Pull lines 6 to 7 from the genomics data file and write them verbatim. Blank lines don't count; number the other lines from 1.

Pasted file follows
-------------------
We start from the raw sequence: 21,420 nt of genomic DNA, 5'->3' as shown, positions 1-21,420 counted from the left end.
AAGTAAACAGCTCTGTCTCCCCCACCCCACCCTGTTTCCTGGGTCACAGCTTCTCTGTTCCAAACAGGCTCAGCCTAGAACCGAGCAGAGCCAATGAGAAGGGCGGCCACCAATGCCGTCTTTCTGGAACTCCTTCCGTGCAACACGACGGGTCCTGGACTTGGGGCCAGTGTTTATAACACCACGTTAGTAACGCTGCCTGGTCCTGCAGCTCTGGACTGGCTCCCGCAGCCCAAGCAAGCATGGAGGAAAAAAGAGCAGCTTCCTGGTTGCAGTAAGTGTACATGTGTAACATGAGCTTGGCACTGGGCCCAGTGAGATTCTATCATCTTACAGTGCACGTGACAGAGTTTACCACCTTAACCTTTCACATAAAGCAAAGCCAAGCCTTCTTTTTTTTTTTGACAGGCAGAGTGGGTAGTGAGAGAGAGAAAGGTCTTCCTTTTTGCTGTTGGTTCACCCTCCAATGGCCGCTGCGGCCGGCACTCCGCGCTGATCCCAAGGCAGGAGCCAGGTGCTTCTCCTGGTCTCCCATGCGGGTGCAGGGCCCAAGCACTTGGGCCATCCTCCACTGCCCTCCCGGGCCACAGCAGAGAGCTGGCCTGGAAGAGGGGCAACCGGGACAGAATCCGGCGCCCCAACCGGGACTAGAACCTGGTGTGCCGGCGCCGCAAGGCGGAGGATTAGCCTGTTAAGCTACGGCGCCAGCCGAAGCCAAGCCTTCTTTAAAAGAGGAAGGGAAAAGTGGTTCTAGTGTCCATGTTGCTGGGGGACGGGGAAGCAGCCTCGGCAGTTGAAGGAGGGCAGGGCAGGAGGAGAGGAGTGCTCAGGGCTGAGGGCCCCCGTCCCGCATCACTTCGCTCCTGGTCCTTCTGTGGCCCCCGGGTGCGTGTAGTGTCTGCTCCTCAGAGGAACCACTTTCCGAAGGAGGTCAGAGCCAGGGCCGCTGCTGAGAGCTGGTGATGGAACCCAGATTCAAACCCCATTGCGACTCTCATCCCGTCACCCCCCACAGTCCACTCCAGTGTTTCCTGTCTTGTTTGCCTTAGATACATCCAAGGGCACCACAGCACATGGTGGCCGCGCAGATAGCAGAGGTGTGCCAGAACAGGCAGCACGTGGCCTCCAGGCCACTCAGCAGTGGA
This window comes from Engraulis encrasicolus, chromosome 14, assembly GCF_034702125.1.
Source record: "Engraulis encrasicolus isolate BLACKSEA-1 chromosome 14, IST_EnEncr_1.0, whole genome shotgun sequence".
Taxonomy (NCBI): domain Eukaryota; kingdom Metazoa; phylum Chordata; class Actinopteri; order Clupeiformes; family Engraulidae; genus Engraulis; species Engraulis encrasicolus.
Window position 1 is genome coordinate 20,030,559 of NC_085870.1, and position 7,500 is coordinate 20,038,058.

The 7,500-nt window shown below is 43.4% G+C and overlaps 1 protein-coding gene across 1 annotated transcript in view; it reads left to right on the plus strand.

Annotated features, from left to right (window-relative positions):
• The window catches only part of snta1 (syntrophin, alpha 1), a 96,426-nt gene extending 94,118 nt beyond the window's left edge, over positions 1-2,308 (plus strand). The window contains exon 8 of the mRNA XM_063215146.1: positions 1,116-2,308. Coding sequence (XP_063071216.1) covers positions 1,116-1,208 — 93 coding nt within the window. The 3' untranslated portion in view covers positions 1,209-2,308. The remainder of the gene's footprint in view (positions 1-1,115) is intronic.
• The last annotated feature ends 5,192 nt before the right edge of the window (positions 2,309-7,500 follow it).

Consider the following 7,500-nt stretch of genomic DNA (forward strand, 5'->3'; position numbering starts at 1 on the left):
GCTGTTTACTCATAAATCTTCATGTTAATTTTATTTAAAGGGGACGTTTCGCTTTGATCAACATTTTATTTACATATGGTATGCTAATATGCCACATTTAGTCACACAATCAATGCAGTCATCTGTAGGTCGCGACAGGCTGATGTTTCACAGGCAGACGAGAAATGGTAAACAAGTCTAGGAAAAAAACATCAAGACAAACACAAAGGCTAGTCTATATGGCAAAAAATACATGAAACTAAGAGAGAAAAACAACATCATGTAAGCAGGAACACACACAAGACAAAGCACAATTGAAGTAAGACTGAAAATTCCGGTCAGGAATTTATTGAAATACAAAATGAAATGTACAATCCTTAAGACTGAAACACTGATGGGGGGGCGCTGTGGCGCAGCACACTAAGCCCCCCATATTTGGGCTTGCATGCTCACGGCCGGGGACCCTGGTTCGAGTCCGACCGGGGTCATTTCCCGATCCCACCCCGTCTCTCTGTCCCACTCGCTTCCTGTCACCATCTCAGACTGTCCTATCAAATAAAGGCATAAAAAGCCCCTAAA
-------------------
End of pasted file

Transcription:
Window position 1 is genome coordinate 20,030,559 of NC_085870.1, and position 7,500 is coordinate 20,038,058.

The 7,500-nt window shown below is 43.4% G+C and overlaps 1 protein-coding gene across 1 annotated transcript in view; it reads left to right on the plus strand.